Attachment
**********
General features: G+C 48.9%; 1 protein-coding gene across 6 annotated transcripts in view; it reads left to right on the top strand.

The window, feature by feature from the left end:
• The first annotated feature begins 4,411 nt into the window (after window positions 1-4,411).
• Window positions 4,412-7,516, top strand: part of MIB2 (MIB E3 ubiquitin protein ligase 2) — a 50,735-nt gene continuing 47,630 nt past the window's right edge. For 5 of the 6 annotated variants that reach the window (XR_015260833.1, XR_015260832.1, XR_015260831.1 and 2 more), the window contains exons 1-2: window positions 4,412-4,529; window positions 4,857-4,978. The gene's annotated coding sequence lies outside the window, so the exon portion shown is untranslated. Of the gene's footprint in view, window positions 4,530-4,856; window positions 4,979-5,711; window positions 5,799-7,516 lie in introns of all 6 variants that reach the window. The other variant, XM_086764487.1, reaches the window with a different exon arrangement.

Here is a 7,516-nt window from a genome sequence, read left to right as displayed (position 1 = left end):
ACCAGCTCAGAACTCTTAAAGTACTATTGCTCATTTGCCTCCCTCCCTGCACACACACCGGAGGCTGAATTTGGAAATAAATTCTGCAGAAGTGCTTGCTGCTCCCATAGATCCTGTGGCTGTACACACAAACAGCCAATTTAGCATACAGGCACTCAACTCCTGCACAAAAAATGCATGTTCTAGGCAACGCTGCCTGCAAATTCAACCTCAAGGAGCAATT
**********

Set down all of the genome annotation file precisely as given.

General features: G+C 48.9%; 1 protein-coding gene across 6 annotated transcripts in view; it reads left to right on the top strand.

The window, feature by feature from the left end:
• The first annotated feature begins 4,411 nt into the window (after window positions 1-4,411).
• Window positions 4,412-7,516, top strand: part of MIB2 (MIB E3 ubiquitin protein ligase 2) — a 50,735-nt gene continuing 47,630 nt past the window's right edge. For 5 of the 6 annotated variants that reach the window (XR_015260833.1, XR_015260832.1, XR_015260831.1 and 2 more), the window contains exons 1-2: window positions 4,412-4,529; window positions 4,857-4,978. The gene's annotated coding sequence lies outside the window, so the exon portion shown is untranslated. Of the gene's footprint in view, window positions 4,530-4,856; window positions 4,979-5,711; window positions 5,799-7,516 lie in introns of all 6 variants that reach the window. The other variant, XM_086764487.1, reaches the window with a different exon arrangement.

Here is a 7,516-nt window from a genome sequence, read left to right as displayed (position 1 = left end):
ACCAGCTCAGAACTCTTAAAGTACTATTGCTCATTTGCCTCCCTCCCTGCACACACACCGGAGGCTGAATTTGGAAATAAATTCTGCAGAAGTGCTTGCTGCTCCCATAGATCCTGTGGCTGTACACACAAACAGCCAATTTAGCATACAGGCACTCAACTCCTGCACAAAAAATGCATGTTCTAGGCAACGCTGCCTGCAAATTCAACCTCAAGGAGCAATT